By failing to understand how the market perceives the company, investors often grow frustrated when the stock fails to move up in immediate fashion. After all, doesn't the silly company know that I, the esteemed investor, now own the stock? Sheesh, the ignorance of some companies! So investors sell the company and move on, only to watch the stock double later, as their investment thesis is accurately realized. Oops ...

So it's bad enough I missed Google, but now I've missed the next big thing, too?
Think about it. It's easy to invest with the market herd right now. Just go out and buy some shares of Wall Street's favorite highflier and see what the party is all about. Unfortunately, those stocks are priced in such a way that the rosy outlook for the next few years, at least, is accepted as a given. And at this point, an investor is unlikely to make much, if any, money. You're paying a hefty price for consensus and a future that the market is certain will be outstanding. The greatest risks actually lie in buying into a company when everyone agrees that it's a sure thing.

Ouch -- now I REALLY need those Tums
Here are some guidelines on finding a potentially winning stock:

  • Understand the business prospects of the company.
  • Price out the company's intrinsic value and compare it to the current stock price.
  • Identify the market perception of the company.
  • Identify your variant perception, if any.
  • Search for catalysts that might encourage the market consensus to change.

The key is to understand the market perception of the stock before buying, identify what needs to happen for that market perception to change, and, on some level, determine the probability of this expectation coming to fruition. Identify that probability trigger point (to the extent that a defining "trigger point" exists, because it's sometimes much more subtle) and the associated likelihood of its occurrence, so that you can assess the company's prospects in a given sequence of events. If you understand the trigger points and why the market is treating the company the way it is, then it's easier to hold through thick and thin.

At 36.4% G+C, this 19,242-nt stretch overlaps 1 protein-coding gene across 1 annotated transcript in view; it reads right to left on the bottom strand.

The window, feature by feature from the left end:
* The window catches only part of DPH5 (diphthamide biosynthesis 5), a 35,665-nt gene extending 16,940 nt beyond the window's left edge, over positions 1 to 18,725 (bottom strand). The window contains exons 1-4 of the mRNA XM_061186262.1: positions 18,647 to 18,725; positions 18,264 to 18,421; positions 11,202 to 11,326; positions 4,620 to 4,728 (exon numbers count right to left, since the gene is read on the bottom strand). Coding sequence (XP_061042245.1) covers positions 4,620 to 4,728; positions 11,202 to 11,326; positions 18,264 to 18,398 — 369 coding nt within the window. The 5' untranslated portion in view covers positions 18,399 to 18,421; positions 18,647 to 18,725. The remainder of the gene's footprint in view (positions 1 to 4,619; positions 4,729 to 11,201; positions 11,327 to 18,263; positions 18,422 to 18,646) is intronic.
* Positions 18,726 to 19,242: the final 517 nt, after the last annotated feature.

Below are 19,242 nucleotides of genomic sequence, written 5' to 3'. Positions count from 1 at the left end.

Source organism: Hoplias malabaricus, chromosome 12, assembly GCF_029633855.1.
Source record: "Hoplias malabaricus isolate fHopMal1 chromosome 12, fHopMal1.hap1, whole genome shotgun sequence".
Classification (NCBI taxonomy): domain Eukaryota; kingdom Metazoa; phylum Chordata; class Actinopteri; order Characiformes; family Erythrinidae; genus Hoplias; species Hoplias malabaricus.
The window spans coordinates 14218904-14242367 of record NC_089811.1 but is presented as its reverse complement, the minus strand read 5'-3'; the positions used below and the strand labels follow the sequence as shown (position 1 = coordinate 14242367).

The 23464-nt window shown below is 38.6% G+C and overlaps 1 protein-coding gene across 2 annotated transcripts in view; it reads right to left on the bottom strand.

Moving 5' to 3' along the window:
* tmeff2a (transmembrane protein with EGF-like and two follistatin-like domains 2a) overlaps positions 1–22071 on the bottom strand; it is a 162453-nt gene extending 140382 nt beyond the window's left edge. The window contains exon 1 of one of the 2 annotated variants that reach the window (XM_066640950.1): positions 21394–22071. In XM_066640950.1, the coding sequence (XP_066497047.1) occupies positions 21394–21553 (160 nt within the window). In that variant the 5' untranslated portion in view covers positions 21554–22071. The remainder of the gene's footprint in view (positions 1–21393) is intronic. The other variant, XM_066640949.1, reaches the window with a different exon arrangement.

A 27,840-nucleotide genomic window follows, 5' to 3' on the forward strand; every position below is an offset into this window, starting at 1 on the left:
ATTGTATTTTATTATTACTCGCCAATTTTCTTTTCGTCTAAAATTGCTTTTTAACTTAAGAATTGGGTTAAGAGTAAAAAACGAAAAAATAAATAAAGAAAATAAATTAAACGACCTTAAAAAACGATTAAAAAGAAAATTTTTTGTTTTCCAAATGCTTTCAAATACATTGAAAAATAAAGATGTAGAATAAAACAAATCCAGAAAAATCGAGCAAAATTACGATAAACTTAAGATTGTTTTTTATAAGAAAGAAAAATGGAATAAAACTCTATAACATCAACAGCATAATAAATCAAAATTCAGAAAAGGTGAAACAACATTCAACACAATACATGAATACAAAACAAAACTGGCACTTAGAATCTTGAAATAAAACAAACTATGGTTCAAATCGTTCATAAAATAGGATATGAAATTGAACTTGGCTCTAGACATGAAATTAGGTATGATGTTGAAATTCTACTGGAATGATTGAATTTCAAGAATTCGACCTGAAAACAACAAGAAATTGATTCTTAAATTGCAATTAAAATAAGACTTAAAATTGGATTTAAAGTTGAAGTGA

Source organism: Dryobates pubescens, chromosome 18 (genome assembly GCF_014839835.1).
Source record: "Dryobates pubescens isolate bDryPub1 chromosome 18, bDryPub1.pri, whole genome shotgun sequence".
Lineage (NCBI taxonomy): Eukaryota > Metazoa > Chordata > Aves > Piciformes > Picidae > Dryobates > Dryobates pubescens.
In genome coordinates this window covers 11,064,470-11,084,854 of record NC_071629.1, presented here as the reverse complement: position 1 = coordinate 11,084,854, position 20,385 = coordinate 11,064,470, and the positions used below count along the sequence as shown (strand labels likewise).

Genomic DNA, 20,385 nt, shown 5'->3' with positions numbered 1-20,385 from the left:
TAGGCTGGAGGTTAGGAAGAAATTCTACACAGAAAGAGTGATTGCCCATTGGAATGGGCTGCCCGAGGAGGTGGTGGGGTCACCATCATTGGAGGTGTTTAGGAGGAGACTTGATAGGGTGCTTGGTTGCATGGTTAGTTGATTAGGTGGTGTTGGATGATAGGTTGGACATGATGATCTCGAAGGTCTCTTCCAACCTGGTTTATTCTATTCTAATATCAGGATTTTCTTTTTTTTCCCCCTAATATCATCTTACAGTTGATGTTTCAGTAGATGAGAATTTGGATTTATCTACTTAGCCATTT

In fairness, when or if the market comes to realize your perception, it bears mentioning that this isn't necessarily a sell or buy signal. Instead, consider this an opportunity to reevaluate the company's intrinsic value and prospects relative to the market perception of the company. If the margin of safety is too small for comfort, or if Wall Street seems to be getting unduly optimistic, it might well be time to take some off the table. By taking the long-term approach, investors can afford to outwait their formerly impatient selves. In an ideal-case situation, investors will likely find themselves holding more winners instead of selling them at just the wrong time.

And amazingly enough, we have an entire team of people with highly honed variant perceptions, who identify great opportunities 24/7/365. At Motley Fool Inside Value, lead analyst Philip Durell is generously offering a free 30-day trial to anyone who wants to sign up.

Stephen Ellis welcomes your feedback at He owns none of the stocks in this article, not even Google (sigh!). The Motley Fool has a variant perception too, with its ironclad disclosure policy.

This article represents the opinion of the writer, who may disagree with the “official” recommendation position of a Motley Fool premium advisory service. We’re motley! Questioning an investing thesis -- even one of our own -- helps us all think critically about investing and make decisions that help us become smarter, happier, and richer.